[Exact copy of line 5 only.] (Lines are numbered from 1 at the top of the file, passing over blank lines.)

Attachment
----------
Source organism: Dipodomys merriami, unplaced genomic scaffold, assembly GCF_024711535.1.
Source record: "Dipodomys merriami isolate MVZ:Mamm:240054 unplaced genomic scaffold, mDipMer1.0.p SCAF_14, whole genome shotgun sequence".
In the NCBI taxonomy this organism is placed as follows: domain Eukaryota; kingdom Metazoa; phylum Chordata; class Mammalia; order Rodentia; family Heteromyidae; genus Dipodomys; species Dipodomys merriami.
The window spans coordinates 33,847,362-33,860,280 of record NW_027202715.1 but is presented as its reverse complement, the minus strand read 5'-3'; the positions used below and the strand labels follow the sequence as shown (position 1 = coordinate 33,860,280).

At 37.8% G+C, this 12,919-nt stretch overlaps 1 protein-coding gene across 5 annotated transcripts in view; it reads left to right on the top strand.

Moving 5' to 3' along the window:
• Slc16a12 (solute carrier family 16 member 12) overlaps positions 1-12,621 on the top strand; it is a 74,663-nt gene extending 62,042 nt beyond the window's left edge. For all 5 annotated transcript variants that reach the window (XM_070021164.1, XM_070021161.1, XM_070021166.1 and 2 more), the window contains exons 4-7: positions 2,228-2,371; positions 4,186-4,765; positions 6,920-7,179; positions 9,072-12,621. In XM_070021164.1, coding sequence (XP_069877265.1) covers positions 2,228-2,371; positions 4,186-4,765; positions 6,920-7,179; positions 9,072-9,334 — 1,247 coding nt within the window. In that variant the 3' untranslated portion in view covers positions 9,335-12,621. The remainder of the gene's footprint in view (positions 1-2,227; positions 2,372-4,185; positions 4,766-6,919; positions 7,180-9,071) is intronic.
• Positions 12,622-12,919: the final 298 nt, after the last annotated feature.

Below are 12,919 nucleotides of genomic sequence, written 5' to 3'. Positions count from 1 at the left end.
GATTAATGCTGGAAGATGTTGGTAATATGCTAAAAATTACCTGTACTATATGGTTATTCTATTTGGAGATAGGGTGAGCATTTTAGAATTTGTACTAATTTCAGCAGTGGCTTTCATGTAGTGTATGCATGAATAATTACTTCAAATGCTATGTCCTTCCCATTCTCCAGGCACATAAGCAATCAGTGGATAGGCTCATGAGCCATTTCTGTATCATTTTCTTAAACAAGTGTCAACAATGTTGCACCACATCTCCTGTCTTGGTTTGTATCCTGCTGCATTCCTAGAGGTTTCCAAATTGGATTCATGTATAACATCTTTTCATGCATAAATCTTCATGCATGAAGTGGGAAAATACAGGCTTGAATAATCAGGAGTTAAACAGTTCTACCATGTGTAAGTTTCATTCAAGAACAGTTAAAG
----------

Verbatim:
At 37.8% G+C, this 12,919-nt stretch overlaps 1 protein-coding gene across 5 annotated transcripts in view; it reads left to right on the top strand.